Standalone Momentum options include $900 for metallic paint, $1,000 for 19-inch twinned spoke diamond cut alloys on 235/55 all-season tires (which are standard if opting for the T6 drivetrain), 20-inch twinned five-spoke diamond cut alloys on 255/45 tires (with T6 trim only), no-cost Charcoal black, Amber tan, or Blonde interior colour schemes including upholstery (or Charcoal and Blonde with the Sport package in T6 guise), $1,150 for the aforementioned head-up display (without the package), $3,250 for a 1,100-watt 15-speaker Bowers & Wilkins premium audio system, and exclusively for T6 models a $2,350 4-Corner Air Suspension with a Four-C Active Chassis to improve comfort, handling and off-road capability.
R-Design trim includes unique exterior details such as a horizontal mesh patterned grille insert, brushed aluminum-like silk metal trim around that grille and the side windows, matte silver side mirror housings, sportier looking front and rear lower fascias, and 19-inch twinned five-spoke diamond cut alloys with matte black pockets on 235/55 tires, while the interior gets R-Design doorsill plates, R-Design floor mats, a special perforated leather-wrapped R-Design sport steering wheel with paddle shifters, perforated leather on the shift knob, metal pedals, unique Metal Mesh inlays, a black headliner, Nubuck R-Design Charcoal black leather upholstery with contrast stitching, special sport seats with manual front cushion extensions, and more.
Additional standard R-Design kit includes everything from the previous Momentum package plus fog lamps, illuminated door handles with puddle lights, proximity-sensing keyless entry with hands-free tailgate opening, road sign info, personal steering settings with low, medium or high assistance, four-zone auto HVAC with a cooled glove box, Sensus Navigation with real time traffic info, rear parking assist, netted pockets on the transmission tunnel, active noise control with engine/exhaust sound enhancement, and more.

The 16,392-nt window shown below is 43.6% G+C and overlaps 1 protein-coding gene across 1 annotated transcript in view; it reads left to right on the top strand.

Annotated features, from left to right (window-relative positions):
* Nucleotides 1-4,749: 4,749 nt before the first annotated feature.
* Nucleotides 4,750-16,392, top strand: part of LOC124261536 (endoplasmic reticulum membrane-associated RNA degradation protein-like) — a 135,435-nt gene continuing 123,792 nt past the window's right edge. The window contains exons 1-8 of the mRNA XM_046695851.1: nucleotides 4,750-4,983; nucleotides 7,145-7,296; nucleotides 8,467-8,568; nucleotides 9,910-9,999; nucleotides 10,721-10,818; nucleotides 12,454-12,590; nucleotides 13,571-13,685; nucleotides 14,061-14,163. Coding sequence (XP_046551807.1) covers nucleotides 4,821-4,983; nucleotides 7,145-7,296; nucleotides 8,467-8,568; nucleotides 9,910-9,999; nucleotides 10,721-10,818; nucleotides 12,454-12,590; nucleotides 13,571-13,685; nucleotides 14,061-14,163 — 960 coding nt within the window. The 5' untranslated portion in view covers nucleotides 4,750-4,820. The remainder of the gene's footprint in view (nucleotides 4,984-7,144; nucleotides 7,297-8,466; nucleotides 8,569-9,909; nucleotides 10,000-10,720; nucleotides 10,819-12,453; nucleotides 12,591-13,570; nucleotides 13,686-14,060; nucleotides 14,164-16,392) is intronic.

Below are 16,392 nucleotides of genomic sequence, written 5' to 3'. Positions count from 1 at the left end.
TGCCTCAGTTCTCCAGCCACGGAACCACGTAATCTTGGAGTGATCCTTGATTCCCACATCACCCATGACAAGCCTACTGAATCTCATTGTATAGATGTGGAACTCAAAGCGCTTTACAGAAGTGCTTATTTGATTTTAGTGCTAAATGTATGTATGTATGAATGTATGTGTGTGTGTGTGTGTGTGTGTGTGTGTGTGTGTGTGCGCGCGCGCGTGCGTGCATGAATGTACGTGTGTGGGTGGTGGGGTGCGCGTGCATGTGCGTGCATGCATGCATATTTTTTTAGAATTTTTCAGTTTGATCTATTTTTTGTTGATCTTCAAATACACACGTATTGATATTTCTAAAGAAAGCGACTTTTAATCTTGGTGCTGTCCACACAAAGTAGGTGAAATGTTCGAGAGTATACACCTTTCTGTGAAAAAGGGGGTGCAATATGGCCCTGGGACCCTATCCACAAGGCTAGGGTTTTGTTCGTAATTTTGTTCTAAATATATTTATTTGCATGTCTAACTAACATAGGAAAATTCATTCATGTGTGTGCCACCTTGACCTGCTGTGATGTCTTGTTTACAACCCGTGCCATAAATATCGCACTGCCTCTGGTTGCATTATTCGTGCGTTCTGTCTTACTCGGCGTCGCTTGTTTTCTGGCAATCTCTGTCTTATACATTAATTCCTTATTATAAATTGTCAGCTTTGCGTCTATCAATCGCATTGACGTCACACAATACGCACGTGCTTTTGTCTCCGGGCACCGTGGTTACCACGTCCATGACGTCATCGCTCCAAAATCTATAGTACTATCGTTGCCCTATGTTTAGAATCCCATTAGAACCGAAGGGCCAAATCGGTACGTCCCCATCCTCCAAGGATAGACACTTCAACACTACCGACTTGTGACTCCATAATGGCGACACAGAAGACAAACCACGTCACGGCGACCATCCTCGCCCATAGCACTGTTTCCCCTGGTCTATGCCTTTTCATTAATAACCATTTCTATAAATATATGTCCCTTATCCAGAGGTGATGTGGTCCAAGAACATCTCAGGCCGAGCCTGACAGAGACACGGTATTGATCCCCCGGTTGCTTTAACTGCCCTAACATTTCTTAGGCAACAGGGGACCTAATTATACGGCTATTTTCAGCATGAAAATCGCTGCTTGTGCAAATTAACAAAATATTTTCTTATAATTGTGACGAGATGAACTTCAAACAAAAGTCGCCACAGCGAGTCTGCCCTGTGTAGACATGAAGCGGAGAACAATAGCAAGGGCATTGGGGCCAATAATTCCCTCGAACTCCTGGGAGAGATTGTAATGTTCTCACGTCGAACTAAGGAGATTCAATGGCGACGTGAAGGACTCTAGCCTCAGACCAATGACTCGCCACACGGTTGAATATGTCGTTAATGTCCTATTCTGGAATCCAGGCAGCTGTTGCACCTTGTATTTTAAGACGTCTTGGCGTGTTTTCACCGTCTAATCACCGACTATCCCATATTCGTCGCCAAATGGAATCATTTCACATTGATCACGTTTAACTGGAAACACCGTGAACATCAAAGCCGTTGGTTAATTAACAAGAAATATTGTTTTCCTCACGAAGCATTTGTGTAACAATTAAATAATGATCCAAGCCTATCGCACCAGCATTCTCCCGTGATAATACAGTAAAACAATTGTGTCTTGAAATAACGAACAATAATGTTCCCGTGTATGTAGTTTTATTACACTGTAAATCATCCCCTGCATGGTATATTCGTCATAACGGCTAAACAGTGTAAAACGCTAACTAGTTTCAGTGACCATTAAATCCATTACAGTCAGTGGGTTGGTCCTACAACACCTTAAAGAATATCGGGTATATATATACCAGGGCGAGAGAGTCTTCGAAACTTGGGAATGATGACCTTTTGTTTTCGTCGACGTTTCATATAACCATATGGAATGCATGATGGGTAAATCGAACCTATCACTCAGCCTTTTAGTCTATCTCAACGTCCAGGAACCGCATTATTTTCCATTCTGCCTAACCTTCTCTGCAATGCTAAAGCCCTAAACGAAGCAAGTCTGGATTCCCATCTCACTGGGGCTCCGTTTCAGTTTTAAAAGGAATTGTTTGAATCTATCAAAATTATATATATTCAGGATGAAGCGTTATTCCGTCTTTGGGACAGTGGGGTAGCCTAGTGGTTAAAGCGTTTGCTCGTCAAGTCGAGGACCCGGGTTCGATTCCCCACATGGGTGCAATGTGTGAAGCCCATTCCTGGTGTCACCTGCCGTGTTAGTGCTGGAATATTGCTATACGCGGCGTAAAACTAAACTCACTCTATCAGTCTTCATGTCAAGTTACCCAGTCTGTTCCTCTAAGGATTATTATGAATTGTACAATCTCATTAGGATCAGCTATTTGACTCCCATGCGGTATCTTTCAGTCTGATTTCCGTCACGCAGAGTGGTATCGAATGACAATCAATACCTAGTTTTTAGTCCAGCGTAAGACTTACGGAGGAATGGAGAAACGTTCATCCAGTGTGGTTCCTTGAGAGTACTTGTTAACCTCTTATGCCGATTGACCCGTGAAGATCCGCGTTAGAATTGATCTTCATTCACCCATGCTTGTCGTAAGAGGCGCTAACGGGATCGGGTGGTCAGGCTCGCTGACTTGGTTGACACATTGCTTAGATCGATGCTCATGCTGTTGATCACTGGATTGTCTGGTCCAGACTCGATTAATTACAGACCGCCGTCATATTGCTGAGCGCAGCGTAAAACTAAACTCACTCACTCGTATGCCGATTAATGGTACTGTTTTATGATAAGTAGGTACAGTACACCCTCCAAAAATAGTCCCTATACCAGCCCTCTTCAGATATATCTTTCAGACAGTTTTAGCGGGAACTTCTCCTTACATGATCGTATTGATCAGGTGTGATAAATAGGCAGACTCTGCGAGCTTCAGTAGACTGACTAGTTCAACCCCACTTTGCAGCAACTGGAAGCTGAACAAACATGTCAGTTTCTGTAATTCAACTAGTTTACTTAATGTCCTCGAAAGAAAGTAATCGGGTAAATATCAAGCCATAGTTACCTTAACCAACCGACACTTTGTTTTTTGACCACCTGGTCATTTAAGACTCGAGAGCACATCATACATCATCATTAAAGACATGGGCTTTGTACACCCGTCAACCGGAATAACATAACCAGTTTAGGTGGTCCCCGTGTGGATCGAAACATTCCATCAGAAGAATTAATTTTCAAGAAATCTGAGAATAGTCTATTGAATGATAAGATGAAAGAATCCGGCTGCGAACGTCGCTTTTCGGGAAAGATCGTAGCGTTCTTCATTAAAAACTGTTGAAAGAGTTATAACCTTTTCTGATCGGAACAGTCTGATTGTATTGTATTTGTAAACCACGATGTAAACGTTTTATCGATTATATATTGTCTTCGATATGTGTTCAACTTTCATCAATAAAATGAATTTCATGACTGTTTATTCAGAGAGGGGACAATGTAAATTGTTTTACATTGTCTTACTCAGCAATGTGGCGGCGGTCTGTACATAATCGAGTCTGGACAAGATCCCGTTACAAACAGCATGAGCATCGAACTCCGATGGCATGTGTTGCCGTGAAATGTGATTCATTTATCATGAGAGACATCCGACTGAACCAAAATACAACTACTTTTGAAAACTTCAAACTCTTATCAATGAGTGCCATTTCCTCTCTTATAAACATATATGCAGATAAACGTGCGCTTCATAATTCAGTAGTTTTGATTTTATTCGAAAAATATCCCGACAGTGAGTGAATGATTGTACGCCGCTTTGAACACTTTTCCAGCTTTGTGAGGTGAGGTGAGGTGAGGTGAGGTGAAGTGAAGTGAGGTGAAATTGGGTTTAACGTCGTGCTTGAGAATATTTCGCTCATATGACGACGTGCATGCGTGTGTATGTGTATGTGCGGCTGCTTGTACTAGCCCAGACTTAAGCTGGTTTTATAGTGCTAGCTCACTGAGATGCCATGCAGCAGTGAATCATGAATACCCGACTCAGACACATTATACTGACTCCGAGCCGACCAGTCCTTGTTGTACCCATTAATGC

Due to the R-Design model’s increased standard content, available option groups are limited to the Climate package, Climate package with HUD, Vision package, Convenience package, plus a new $1,500 Tailored Dashboard package featuring a full leather covered instrument panel with contrast stitching and a 12-volt charger in the cargo area, while standalone options include the same $900 for metallic paint, $1,000 for unique 21-inch triple-spoke diamond cut alloys with black painted pockets on 255/40 performance tires, and the previously noted 4-Corner Air Suspension.
Lastly, Inscription trim takes a more traditional luxury approach to the XC60’s look and feel and therefore does away with the R-Design’s sportier styling and performance enhancements, but it keeps all the other upgrades while adding a unique grille insert with bright metal vertical slats, 20-inch eight-spoke diamond cut alloys with black painted pockets on 255/45 tires, driver-selectable Comfort, Eco, Dynamic, Off-Road and Individual “Drive-Mode” settings for adjusting powertrain and steering characteristics, perforated Nappa Leather upholstery in all the colours noted previously as well as Maroon Brown, powered front seat bolsters and extensions, ventilated front seats, front passenger seat memory, Driftwood grey hardwood inlays, the Tailored Dashboard instrument panel upgrade, and more.
Inscription trim gets the same four packages and three standalone options as the R-Design, while adding available $425 Linear Lime hardwood inlays to the latter list.
The new XC60 appears to incorporate the same elevated attention to detail and excellent materials quality inside as the XC90, its two-tone leather-wrapped steering wheel, metal and open pore hardwood inlays, finely crafted metal-adorned switchgear, and superb digital interfaces of particular note. The XC90 won almost every award it possibly could have in its first two years, which certainly bodes well for the new 2018 XC60.
Expect Canadian XC60 sales to improve dramatically starting this fall, likely on a similar trajectory to the XC90 that only found 427 buyers in 2014, the final full year of its old body style, yet improved to 957 customers during 2015 when the new XC90 was introduced partway through the year, and finally 2,951 after its first full year of 2016. In comparison, Volvo Canada sold 1,526 XC60s last year, which is more than three times the XC90’s pre-makeover unit sales, so therefore deliveries could potentially grow to the 4,000–5,000 unit range, which would still find it below its Audi Q5, Acura RDX, BMW X3 and Mercedes-Benz GLC competitors, but result in a massive turnaround for the previously embattled Swedish brand.